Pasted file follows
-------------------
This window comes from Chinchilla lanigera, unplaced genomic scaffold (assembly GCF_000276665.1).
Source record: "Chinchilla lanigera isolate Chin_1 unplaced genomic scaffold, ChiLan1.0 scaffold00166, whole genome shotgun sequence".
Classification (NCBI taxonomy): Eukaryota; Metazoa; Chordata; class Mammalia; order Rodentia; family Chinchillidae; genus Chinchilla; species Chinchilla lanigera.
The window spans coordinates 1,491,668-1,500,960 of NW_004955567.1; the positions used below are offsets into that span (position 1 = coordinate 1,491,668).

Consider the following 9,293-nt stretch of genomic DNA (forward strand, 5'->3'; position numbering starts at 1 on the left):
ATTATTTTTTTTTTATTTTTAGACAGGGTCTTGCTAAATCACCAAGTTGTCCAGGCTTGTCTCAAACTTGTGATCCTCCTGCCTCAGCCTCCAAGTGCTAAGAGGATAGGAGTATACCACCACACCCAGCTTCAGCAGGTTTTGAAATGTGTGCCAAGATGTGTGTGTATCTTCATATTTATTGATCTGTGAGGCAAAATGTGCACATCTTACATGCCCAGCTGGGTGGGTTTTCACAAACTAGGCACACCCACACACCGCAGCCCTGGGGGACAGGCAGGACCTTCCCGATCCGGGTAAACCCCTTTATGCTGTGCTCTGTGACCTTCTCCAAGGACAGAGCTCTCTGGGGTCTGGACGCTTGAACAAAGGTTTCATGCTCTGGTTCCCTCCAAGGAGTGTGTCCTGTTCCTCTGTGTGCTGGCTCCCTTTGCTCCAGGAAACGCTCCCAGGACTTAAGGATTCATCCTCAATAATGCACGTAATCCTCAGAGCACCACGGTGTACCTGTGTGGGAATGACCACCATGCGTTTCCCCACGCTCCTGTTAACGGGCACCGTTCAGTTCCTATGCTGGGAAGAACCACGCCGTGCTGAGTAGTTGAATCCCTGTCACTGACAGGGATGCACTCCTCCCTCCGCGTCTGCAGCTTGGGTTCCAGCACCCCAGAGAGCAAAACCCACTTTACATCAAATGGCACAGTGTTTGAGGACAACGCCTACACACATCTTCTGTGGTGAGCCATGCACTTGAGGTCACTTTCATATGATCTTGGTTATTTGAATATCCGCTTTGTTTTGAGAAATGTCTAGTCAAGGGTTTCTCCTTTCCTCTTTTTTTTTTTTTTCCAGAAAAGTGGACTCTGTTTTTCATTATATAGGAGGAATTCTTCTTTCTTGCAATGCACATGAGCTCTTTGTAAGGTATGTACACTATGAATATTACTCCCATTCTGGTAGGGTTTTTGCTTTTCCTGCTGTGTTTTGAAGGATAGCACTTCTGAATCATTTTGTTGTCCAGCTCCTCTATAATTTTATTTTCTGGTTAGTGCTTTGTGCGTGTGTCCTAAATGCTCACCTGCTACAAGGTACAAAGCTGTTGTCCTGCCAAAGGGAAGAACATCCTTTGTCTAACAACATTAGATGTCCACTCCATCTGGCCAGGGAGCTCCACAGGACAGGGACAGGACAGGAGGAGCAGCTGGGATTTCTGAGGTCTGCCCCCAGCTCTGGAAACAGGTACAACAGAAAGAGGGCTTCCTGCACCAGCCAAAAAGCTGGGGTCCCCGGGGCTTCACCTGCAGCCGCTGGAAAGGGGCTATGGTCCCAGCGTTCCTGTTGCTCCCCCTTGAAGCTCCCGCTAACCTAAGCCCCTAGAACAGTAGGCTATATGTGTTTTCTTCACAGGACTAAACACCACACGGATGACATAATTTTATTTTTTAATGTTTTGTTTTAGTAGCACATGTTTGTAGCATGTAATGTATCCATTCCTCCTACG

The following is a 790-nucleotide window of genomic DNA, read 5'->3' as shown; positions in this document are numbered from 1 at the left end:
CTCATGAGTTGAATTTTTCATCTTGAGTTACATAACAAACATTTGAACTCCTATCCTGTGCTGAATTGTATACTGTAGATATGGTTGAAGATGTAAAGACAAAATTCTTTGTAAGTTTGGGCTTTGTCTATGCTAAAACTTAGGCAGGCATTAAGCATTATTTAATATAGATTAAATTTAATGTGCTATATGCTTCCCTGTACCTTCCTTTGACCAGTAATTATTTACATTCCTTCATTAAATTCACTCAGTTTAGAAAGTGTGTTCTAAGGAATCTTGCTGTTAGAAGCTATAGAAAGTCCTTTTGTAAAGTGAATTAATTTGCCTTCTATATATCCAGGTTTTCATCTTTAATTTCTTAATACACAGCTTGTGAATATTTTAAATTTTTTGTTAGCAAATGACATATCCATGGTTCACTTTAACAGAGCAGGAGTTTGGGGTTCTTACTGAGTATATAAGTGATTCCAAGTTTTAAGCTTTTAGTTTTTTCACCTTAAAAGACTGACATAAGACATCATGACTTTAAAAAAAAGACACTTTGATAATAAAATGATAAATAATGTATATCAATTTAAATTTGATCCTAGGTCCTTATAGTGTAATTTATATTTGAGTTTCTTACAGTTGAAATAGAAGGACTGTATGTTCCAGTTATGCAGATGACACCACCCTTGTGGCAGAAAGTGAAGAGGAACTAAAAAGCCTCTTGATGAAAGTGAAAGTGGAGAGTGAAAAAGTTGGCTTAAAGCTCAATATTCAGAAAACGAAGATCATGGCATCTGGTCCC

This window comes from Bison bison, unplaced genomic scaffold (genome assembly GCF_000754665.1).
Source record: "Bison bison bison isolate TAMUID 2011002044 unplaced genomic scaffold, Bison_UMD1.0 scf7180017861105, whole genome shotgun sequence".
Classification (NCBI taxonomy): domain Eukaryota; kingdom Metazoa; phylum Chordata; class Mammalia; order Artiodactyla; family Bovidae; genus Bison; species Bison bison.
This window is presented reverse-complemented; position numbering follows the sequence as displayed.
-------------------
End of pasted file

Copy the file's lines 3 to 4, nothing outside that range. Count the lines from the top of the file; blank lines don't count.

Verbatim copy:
Classification (NCBI taxonomy): Eukaryota; Metazoa; Chordata; class Mammalia; order Rodentia; family Chinchillidae; genus Chinchilla; species Chinchilla lanigera.
The window spans coordinates 1,491,668-1,500,960 of NW_004955567.1; the positions used below are offsets into that span (position 1 = coordinate 1,491,668).